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The Beehive Review – Blerta Başoli’s drama, which won the Sundance in Kosovo, brings an inspiring true life story to the Glasgow Film Festival

Yllka Gashi performs a subtle but powerful game in the already hung garlands of Beehives / Photo: Alexander Blum

Blerta Basoli’s drama, which won the Kosovo stage, brings an inspiring true story to the Glasgow Film Festival

Courage in the face of terrible difficulties fuels this humane and inspiring Albanian-Kosovo film by debut screenwriter-director Blerta Basholi, who is even more concerned with his authenticity and restraint. Telling the true story of a beautiful woman struggling with sexism in her hometown, Beehive attracted international attention when it won all three major prizes at Sundance 2021, becoming the first film in the history of the festival to succeed.

The action takes place in the village of Krusha-e-Madhe seven years after the Kosovo war, the story of the mother of two children Yulka Gashi, Fakhrie, whose beloved husband was abducted during the conflict and who has since remained suspended, not knowing his exact fate. She was left to care for her elderly father-in-law and invalid Haji (Chun Laichi); although she sends him to sell small quantities of homemade honey at the local market, he is not very good at it, while public expectations regarding the woman’s place prevent Fahrie from working on her own. Instead, her family is expected to sit in “respected” poverty until she wants to remarry.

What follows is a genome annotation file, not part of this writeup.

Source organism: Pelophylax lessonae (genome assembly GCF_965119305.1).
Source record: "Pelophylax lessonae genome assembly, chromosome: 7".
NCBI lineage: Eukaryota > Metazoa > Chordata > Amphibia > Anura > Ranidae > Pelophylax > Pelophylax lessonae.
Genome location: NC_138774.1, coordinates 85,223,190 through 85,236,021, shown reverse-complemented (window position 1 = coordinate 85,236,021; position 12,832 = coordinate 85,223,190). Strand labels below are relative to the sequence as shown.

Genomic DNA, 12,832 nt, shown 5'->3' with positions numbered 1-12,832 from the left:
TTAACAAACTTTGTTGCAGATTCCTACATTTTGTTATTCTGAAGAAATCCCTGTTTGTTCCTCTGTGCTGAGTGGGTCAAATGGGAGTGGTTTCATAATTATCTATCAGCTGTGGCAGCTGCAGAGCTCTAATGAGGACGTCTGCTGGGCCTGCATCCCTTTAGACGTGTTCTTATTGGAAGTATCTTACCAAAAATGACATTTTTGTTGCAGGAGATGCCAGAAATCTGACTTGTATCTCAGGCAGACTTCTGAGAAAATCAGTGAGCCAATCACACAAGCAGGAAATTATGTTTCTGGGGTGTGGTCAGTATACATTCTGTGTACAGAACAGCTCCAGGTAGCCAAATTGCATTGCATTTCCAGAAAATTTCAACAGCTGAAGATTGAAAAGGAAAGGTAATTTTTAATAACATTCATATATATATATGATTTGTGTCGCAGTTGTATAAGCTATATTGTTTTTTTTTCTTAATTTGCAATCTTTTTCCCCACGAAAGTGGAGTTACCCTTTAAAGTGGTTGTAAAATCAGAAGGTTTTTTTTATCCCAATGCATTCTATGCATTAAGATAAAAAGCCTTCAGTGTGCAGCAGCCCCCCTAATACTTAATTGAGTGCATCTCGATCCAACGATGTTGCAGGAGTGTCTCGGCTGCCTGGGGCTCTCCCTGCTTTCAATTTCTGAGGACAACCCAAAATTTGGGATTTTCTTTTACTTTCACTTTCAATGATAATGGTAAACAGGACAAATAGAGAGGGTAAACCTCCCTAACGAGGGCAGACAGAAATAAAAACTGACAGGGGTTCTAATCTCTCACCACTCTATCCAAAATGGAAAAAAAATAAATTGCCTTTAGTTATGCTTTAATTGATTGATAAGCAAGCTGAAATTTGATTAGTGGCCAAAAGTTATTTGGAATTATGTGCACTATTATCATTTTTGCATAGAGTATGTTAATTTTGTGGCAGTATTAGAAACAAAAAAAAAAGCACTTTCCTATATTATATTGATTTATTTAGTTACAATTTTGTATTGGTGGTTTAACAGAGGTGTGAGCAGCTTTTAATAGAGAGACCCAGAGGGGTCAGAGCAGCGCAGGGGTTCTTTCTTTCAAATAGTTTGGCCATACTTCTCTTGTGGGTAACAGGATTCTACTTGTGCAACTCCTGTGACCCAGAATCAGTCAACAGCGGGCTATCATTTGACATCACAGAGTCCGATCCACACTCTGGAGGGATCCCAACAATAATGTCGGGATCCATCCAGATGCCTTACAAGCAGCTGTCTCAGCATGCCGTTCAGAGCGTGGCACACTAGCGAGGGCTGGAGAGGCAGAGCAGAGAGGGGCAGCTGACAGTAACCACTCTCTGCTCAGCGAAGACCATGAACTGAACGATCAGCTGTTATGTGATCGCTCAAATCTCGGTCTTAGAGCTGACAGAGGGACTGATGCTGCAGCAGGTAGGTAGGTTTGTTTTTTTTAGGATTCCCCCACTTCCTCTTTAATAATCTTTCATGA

When a local women’s group offers Fahri free driving lessons, she ignores her own doubts as well as her rejection of her community and takes this opportunity. After she gets a car, our heroine travels to the capital Pristina, where she makes a deal with a supermarket manager to produce and sell ajvar (a condiment made from sweet bell peppers), encouraging her peers to join her. seek.

Using manual cinematography, Basoli keeps close to his esteemed protagonist, and Gashi rewards her with a performance of great subtlety and conviction. If the cracks in Fakhrie’s self-control can break her heart, it is very gratifying to watch this faded character come back to life through her achievements, and see the sense of solidarity and purposefulness that grows among rural women. Beehive provides a window into a world far from Western expectations of equality, and is a wonderful tribute to those who dare to go against the grain, regardless of personal value.

The Hive screening takes place as part of the Glasgow Film Festival at GFT, Thursday, March 3, 8:45 p.m., and Friday, March 4, 1 p.m .; also available online at Glasgow Film At Home, Friday, 4-Monday, March 7; in the country’s cinemas from Friday, March 18.

The Beehive Review – Blerta Başoli’s drama, which won the Sundance in Kosovo, brings an inspiring true life story to the Glasgow Film Festival

Source link The Beehive Review – Blerta Başoli’s drama, which won the Sundance in Kosovo, brings an inspiring true life story to the Glasgow Film Festival

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